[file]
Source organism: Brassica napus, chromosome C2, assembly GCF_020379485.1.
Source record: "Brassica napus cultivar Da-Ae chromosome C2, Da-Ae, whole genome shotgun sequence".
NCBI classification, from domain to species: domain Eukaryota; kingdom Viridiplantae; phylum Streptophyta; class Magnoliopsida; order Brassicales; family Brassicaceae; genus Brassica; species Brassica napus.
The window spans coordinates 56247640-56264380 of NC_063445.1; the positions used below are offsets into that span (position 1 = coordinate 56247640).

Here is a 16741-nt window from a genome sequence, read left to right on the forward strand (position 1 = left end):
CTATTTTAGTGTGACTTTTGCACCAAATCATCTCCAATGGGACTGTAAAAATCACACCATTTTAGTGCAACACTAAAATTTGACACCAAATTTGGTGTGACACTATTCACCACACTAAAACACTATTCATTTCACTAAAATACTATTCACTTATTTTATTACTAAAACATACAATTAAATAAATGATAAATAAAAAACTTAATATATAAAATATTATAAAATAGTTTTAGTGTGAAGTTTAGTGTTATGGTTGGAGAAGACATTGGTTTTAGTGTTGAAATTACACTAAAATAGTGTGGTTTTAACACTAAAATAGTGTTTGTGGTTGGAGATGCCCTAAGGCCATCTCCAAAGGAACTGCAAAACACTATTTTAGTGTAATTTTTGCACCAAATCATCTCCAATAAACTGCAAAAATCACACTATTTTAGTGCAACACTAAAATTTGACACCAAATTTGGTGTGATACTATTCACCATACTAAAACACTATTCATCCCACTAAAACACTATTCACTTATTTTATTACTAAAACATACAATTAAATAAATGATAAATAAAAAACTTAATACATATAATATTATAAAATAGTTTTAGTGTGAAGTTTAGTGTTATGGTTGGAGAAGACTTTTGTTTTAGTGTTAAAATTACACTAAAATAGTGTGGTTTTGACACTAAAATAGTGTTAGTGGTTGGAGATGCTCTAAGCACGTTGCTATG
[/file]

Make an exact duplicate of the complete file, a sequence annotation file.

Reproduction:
Source organism: Brassica napus, chromosome C2, assembly GCF_020379485.1.
Source record: "Brassica napus cultivar Da-Ae chromosome C2, Da-Ae, whole genome shotgun sequence".
NCBI classification, from domain to species: domain Eukaryota; kingdom Viridiplantae; phylum Streptophyta; class Magnoliopsida; order Brassicales; family Brassicaceae; genus Brassica; species Brassica napus.
The window spans coordinates 56247640-56264380 of NC_063445.1; the positions used below are offsets into that span (position 1 = coordinate 56247640).

Here is a 16741-nt window from a genome sequence, read left to right on the forward strand (position 1 = left end):
CTATTTTAGTGTGACTTTTGCACCAAATCATCTCCAATGGGACTGTAAAAATCACACCATTTTAGTGCAACACTAAAATTTGACACCAAATTTGGTGTGACACTATTCACCACACTAAAACACTATTCATTTCACTAAAATACTATTCACTTATTTTATTACTAAAACATACAATTAAATAAATGATAAATAAAAAACTTAATATATAAAATATTATAAAATAGTTTTAGTGTGAAGTTTAGTGTTATGGTTGGAGAAGACATTGGTTTTAGTGTTGAAATTACACTAAAATAGTGTGGTTTTAACACTAAAATAGTGTTTGTGGTTGGAGATGCCCTAAGGCCATCTCCAAAGGAACTGCAAAACACTATTTTAGTGTAATTTTTGCACCAAATCATCTCCAATAAACTGCAAAAATCACACTATTTTAGTGCAACACTAAAATTTGACACCAAATTTGGTGTGATACTATTCACCATACTAAAACACTATTCATCCCACTAAAACACTATTCACTTATTTTATTACTAAAACATACAATTAAATAAATGATAAATAAAAAACTTAATACATATAATATTATAAAATAGTTTTAGTGTGAAGTTTAGTGTTATGGTTGGAGAAGACTTTTGTTTTAGTGTTAAAATTACACTAAAATAGTGTGGTTTTGACACTAAAATAGTGTTAGTGGTTGGAGATGCTCTAAGCACGTTGCTATG